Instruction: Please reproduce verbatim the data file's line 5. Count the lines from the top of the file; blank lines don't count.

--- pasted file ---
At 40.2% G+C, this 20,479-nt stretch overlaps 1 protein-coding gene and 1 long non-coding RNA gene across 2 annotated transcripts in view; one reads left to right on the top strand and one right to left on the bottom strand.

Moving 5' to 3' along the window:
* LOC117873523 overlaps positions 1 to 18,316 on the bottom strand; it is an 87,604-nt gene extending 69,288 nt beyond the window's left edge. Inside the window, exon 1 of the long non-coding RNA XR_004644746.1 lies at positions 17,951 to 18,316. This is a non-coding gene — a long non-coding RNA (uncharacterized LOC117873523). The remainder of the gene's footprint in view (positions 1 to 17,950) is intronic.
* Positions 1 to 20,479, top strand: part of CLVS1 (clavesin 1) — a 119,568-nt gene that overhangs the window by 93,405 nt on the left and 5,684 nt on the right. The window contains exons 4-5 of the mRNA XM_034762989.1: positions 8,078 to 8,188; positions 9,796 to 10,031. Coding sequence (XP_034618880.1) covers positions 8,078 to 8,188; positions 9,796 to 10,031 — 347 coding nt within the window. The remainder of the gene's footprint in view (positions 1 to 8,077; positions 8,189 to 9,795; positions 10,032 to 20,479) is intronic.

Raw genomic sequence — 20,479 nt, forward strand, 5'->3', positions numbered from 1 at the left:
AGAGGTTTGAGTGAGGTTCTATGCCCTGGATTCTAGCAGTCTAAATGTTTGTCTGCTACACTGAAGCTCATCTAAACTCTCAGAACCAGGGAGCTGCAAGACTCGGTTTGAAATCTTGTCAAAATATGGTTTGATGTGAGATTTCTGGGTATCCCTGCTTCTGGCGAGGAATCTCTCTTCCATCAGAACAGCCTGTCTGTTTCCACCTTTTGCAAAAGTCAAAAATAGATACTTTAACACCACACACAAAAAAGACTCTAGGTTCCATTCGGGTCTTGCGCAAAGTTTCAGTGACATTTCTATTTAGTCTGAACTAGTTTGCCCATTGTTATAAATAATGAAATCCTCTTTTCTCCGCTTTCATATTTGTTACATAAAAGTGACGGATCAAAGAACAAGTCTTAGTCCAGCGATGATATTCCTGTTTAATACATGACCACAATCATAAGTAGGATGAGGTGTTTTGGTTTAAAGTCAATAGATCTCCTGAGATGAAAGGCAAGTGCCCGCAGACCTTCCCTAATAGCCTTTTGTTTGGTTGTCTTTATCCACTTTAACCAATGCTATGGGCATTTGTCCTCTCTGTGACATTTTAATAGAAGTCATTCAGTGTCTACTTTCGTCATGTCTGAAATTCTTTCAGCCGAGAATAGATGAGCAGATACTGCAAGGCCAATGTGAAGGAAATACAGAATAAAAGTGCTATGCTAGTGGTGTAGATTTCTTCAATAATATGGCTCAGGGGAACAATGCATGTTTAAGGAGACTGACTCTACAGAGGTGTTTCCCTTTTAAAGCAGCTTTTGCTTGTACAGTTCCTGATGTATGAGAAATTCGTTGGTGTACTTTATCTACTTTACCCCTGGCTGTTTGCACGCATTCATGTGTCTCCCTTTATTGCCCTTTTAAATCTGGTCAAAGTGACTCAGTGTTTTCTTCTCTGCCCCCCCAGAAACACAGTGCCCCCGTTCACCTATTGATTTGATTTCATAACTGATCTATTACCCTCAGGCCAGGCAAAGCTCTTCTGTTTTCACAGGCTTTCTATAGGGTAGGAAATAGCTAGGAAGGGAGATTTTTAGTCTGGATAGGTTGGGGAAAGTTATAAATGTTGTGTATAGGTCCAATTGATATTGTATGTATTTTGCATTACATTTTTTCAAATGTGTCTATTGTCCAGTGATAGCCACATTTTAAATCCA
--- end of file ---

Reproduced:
Raw genomic sequence — 20,479 nt, forward strand, 5'->3', positions numbered from 1 at the left: